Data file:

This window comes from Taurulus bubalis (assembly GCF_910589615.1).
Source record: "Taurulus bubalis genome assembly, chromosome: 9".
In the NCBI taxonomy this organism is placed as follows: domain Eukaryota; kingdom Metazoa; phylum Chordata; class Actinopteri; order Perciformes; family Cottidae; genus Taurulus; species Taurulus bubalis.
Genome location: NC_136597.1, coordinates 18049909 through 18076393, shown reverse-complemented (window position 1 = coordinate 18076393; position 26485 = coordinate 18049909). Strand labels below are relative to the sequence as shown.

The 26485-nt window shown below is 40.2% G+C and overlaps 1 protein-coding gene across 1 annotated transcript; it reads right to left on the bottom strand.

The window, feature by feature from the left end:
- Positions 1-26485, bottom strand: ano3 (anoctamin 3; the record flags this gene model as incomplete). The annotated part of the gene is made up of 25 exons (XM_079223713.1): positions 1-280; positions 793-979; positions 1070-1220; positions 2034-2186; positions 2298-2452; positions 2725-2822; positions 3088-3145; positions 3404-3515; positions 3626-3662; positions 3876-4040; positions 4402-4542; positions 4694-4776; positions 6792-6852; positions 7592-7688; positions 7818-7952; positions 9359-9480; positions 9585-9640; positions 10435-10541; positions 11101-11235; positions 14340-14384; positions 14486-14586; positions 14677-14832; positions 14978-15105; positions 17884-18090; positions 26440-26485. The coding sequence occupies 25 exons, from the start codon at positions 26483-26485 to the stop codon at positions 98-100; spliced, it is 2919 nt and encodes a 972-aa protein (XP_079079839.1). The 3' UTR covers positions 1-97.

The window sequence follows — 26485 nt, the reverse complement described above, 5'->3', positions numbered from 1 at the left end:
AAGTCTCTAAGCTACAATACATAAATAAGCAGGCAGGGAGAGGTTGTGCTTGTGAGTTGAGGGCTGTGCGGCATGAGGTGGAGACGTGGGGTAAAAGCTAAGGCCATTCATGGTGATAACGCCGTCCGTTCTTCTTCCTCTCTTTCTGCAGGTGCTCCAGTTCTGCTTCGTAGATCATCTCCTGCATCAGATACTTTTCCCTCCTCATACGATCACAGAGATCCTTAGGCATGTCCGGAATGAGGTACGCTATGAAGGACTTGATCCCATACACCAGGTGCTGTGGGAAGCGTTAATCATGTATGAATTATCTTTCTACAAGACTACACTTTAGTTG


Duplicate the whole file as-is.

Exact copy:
This window comes from Taurulus bubalis (assembly GCF_910589615.1).
Source record: "Taurulus bubalis genome assembly, chromosome: 9".
In the NCBI taxonomy this organism is placed as follows: domain Eukaryota; kingdom Metazoa; phylum Chordata; class Actinopteri; order Perciformes; family Cottidae; genus Taurulus; species Taurulus bubalis.
Genome location: NC_136597.1, coordinates 18049909 through 18076393, shown reverse-complemented (window position 1 = coordinate 18076393; position 26485 = coordinate 18049909). Strand labels below are relative to the sequence as shown.

The 26485-nt window shown below is 40.2% G+C and overlaps 1 protein-coding gene across 1 annotated transcript; it reads right to left on the bottom strand.

The window, feature by feature from the left end:
- Positions 1-26485, bottom strand: ano3 (anoctamin 3; the record flags this gene model as incomplete). The annotated part of the gene is made up of 25 exons (XM_079223713.1): positions 1-280; positions 793-979; positions 1070-1220; positions 2034-2186; positions 2298-2452; positions 2725-2822; positions 3088-3145; positions 3404-3515; positions 3626-3662; positions 3876-4040; positions 4402-4542; positions 4694-4776; positions 6792-6852; positions 7592-7688; positions 7818-7952; positions 9359-9480; positions 9585-9640; positions 10435-10541; positions 11101-11235; positions 14340-14384; positions 14486-14586; positions 14677-14832; positions 14978-15105; positions 17884-18090; positions 26440-26485. The coding sequence occupies 25 exons, from the start codon at positions 26483-26485 to the stop codon at positions 98-100; spliced, it is 2919 nt and encodes a 972-aa protein (XP_079079839.1). The 3' UTR covers positions 1-97.

The window sequence follows — 26485 nt, the reverse complement described above, 5'->3', positions numbered from 1 at the left end:
AAGTCTCTAAGCTACAATACATAAATAAGCAGGCAGGGAGAGGTTGTGCTTGTGAGTTGAGGGCTGTGCGGCATGAGGTGGAGACGTGGGGTAAAAGCTAAGGCCATTCATGGTGATAACGCCGTCCGTTCTTCTTCCTCTCTTTCTGCAGGTGCTCCAGTTCTGCTTCGTAGATCATCTCCTGCATCAGATACTTTTCCCTCCTCATACGATCACAGAGATCCTTAGGCATGTCCGGAATGAGGTACGCTATGAAGGACTTGATCCCATACACCAGGTGCTGTGGGAAGCGTTAATCATGTATGAATTATCTTTCTACAAGACTACACTTTAGTTG